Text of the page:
The Commissioner contends it would be incongruent to exempt the motor fuel tax returns of individuals, while denying that protection to corporations and partnerships. We concede some merit to the argument, though not enough to compel us to rewrite the enactment. The financial records of corporations and other business entities have traditionally enjoyed less privacy than individuals and that may have influenced the language used in the Tax Procedure Act.

We recognize the principle that enactments on the same subject are to be read in pari materia, with each to be given effect whenever possible, Vandiver v. Washington County, 274 Ark. 561, 628 S.W.2d 1 (1982). The only means by which we can give these enactments equal effect is to reach the same conclusion as the chancellor and limit the confidentiality of motor fuel tax records to those involving individual taxpayers. To do otherwise would require two things, equally undesirable: we would have to repeal by implication that portion of the Motor Fuel Tax Act making those records public, a form of judicial legislating which we do not favor, Nance v. Williams, 263 Ark. 237, 564 S.W.2d 212, 213 (1978), and we would have to apply a narrow construction to the Freedom of Information Act against a line of our cases and authorities urging the contrary. Baxter County Newspapers, Inc. v. Medical Staff of Baxter General Hospital, 273 Ark. 511, 622 S.W.2d 495 (1981); North Central Assn. of Colleges and Schools v. Troutt Bros., Inc., 261 Ark. 378, 548 S.W.2d 825 (1977); Ark. Gazette v. Pickens, 258 Ark. 69, 522 S.W.2d 350 (1975); Laman v. McCord, 245 Ark. 401, 432 S.W.2d 753 (1968); See "Access to Public Records Under the Arkansas Freedom of Information Act," Professor John J. Watkins, 37 Ark Law Review 742.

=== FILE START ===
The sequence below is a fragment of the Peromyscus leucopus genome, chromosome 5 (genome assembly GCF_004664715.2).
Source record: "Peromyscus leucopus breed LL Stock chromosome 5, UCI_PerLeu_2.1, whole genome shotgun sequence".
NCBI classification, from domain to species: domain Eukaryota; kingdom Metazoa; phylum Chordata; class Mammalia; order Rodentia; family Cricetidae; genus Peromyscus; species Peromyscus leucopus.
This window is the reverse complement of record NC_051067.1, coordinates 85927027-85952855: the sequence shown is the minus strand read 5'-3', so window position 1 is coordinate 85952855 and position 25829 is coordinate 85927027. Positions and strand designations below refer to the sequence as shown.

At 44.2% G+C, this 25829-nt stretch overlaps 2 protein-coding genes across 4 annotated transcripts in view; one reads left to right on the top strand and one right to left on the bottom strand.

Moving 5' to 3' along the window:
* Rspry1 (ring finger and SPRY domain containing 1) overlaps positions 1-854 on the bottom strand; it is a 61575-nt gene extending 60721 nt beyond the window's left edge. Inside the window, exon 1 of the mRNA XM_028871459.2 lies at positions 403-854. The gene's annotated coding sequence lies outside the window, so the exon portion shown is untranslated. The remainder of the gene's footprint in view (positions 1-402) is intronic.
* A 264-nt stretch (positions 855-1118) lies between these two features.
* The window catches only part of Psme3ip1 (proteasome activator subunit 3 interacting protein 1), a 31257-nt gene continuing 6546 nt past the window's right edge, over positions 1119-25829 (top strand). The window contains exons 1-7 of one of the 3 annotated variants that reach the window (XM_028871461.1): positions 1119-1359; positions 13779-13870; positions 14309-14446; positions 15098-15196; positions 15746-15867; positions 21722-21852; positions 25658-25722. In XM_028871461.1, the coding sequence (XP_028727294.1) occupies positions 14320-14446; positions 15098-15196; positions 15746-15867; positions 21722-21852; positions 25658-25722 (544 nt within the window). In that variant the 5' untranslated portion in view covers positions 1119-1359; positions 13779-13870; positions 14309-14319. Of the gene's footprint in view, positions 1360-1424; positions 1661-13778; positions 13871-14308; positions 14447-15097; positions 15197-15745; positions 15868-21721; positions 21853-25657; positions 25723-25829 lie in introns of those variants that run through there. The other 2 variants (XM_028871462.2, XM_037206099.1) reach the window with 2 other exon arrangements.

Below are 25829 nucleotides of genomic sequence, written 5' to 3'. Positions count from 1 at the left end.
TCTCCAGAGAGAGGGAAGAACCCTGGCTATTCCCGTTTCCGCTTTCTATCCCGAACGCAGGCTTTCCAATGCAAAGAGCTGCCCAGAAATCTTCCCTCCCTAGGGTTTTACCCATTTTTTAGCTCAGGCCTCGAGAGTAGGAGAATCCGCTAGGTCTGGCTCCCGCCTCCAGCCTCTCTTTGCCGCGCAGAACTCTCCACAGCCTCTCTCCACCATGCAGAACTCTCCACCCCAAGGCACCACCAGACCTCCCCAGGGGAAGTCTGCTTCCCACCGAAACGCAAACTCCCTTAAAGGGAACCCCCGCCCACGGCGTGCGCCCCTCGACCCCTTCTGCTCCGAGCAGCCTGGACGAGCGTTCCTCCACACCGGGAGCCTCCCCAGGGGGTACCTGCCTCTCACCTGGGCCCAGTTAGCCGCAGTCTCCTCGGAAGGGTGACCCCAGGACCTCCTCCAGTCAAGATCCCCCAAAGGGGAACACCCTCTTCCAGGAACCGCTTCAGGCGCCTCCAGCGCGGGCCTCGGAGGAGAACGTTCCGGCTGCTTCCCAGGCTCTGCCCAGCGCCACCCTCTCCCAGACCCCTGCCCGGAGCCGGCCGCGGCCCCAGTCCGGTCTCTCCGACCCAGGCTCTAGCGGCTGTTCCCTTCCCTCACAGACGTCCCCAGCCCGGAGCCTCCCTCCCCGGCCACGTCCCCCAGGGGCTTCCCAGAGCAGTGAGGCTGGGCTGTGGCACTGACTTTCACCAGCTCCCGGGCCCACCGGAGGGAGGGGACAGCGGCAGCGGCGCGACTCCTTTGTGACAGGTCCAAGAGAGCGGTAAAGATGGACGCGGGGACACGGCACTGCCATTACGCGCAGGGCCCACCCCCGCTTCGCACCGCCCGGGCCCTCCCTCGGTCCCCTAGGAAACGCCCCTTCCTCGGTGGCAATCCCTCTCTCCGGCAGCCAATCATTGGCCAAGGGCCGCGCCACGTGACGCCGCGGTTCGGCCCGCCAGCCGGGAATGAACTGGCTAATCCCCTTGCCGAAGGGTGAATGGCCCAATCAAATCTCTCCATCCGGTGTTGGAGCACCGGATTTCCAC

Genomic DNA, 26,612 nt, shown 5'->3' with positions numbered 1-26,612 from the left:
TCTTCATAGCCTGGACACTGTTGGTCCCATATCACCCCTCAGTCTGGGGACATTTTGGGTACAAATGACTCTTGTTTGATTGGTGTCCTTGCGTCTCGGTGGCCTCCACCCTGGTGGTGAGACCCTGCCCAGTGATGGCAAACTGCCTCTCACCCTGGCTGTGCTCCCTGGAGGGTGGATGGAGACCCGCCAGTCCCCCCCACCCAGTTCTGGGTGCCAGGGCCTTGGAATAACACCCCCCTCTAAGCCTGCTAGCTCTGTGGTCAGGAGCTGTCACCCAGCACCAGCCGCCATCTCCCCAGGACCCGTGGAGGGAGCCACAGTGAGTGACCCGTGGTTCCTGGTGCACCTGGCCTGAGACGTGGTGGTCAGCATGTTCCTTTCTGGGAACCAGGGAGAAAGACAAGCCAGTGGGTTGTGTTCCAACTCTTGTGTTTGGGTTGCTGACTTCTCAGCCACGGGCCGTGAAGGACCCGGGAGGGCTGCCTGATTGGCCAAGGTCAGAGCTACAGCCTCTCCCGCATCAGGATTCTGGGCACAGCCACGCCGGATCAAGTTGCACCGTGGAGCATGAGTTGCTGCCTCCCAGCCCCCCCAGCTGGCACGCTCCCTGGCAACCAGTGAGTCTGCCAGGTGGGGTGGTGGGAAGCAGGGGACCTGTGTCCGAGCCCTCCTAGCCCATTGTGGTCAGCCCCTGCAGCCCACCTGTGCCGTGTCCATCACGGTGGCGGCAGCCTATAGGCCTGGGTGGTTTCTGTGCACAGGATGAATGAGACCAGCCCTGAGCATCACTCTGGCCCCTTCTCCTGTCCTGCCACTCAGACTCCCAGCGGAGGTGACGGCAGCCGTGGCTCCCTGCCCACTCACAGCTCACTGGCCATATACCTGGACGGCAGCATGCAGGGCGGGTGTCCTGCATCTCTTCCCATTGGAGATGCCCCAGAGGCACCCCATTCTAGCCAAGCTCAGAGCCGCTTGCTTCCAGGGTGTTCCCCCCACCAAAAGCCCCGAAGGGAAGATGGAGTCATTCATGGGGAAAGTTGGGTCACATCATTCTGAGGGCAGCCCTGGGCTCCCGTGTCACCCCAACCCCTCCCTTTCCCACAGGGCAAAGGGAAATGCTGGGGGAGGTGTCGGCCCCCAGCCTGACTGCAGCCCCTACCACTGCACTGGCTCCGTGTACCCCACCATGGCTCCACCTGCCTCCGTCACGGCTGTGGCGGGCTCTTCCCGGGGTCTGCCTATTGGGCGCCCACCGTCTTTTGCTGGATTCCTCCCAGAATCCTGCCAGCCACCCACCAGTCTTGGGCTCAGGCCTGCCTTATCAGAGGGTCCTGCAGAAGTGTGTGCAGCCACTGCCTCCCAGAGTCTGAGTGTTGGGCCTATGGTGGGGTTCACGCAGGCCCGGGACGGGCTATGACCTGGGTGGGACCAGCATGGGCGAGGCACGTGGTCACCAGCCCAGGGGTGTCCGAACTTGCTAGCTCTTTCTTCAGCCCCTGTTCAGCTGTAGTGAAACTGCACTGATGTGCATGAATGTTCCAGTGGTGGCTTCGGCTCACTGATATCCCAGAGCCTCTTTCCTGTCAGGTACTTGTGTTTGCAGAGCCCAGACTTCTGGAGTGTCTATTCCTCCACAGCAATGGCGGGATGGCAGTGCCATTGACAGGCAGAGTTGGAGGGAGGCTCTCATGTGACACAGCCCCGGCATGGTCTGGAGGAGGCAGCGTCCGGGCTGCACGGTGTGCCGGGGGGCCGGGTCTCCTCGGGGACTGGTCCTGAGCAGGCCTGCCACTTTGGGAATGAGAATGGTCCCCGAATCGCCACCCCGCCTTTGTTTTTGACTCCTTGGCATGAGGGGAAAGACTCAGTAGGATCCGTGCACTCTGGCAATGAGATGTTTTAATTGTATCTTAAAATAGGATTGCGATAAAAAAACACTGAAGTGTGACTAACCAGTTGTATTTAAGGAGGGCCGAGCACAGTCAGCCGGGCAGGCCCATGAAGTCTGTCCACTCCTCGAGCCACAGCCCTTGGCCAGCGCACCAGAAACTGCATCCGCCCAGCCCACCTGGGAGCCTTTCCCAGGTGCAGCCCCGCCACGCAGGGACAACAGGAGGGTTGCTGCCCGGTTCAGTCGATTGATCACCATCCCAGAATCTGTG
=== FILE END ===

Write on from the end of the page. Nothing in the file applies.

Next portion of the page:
We conclude that the objectives of the FOIA are such that whenever the legislature fails to specify that any records in the public domain are to be excluded from inspection, or is less than clear in its intendments, then privacy must yield to openness and secrecy to the public's right to know the status of its own affairs. We hold, therefore, that the burden of confidentiality rests on the legislation itself, and if the intention is doubtful, openness is the result.

The order appealed from is affirmed.

PURTLE, J., not participating.


[1] These acts are codified, respectively, as Ark. Stat.Ann. § 12-2801 et seq., Ark.Stat.Ann. § 75-1101 et seq. and Ark.Stat.Ann. § 84-4701 et seq.